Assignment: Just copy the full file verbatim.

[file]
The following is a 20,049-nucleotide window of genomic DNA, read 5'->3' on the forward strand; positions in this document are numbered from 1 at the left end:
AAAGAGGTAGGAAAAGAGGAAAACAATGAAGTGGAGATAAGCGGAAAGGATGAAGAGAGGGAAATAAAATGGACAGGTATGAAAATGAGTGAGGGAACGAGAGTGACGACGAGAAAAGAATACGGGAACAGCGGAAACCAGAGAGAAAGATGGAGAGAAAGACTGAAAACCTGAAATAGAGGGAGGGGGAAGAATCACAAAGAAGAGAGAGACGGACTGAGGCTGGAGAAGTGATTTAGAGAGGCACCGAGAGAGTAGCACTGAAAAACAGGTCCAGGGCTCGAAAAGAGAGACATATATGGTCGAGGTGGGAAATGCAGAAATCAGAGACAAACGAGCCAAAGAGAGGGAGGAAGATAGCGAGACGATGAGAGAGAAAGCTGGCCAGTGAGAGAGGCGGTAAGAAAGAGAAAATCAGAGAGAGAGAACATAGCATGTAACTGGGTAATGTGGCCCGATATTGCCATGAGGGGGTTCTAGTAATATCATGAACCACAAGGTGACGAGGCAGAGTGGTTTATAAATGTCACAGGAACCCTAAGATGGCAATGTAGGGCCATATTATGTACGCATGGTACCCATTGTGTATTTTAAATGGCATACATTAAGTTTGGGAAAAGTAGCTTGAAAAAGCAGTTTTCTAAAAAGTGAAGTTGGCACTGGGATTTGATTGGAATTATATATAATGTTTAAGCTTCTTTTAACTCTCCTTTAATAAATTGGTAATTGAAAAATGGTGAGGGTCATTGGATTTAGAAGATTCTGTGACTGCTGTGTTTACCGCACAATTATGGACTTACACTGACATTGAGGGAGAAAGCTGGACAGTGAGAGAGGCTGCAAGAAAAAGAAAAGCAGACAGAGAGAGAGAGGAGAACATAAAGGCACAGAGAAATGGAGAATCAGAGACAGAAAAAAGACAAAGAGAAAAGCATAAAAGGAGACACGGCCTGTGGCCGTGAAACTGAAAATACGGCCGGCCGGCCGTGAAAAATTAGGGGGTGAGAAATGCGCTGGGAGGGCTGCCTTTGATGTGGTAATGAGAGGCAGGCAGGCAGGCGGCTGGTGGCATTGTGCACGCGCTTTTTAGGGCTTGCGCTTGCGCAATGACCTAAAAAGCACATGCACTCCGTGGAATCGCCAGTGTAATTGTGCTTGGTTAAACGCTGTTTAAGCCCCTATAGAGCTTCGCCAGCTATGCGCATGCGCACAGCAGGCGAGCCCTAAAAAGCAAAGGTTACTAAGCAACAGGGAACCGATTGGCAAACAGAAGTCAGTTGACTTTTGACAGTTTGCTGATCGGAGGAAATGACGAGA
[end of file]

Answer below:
The following is a 20,049-nucleotide window of genomic DNA, read 5'->3' on the forward strand; positions in this document are numbered from 1 at the left end:
AAAGAGGTAGGAAAAGAGGAAAACAATGAAGTGGAGATAAGCGGAAAGGATGAAGAGAGGGAAATAAAATGGACAGGTATGAAAATGAGTGAGGGAACGAGAGTGACGACGAGAAAAGAATACGGGAACAGCGGAAACCAGAGAGAAAGATGGAGAGAAAGACTGAAAACCTGAAATAGAGGGAGGGGGAAGAATCACAAAGAAGAGAGAGACGGACTGAGGCTGGAGAAGTGATTTAGAGAGGCACCGAGAGAGTAGCACTGAAAAACAGGTCCAGGGCTCGAAAAGAGAGACATATATGGTCGAGGTGGGAAATGCAGAAATCAGAGACAAACGAGCCAAAGAGAGGGAGGAAGATAGCGAGACGATGAGAGAGAAAGCTGGCCAGTGAGAGAGGCGGTAAGAAAGAGAAAATCAGAGAGAGAGAACATAGCATGTAACTGGGTAATGTGGCCCGATATTGCCATGAGGGGGTTCTAGTAATATCATGAACCACAAGGTGACGAGGCAGAGTGGTTTATAAATGTCACAGGAACCCTAAGATGGCAATGTAGGGCCATATTATGTACGCATGGTACCCATTGTGTATTTTAAATGGCATACATTAAGTTTGGGAAAAGTAGCTTGAAAAAGCAGTTTTCTAAAAAGTGAAGTTGGCACTGGGATTTGATTGGAATTATATATAATGTTTAAGCTTCTTTTAACTCTCCTTTAATAAATTGGTAATTGAAAAATGGTGAGGGTCATTGGATTTAGAAGATTCTGTGACTGCTGTGTTTACCGCACAATTATGGACTTACACTGACATTGAGGGAGAAAGCTGGACAGTGAGAGAGGCTGCAAGAAAAAGAAAAGCAGACAGAGAGAGAGAGGAGAACATAAAGGCACAGAGAAATGGAGAATCAGAGACAGAAAAAAGACAAAGAGAAAAGCATAAAAGGAGACACGGCCTGTGGCCGTGAAACTGAAAATACGGCCGGCCGGCCGTGAAAAATTAGGGGGTGAGAAATGCGCTGGGAGGGCTGCCTTTGATGTGGTAATGAGAGGCAGGCAGGCAGGCGGCTGGTGGCATTGTGCACGCGCTTTTTAGGGCTTGCGCTTGCGCAATGACCTAAAAAGCACATGCACTCCGTGGAATCGCCAGTGTAATTGTGCTTGGTTAAACGCTGTTTAAGCCCCTATAGAGCTTCGCCAGCTATGCGCATGCGCACAGCAGGCGAGCCCTAAAAAGCAAAGGTTACTAAGCAACAGGGAACCGATTGGCAAACAGAAGTCAGTTGACTTTTGACAGTTTGCTGATCGGAGGAAATGACGAGA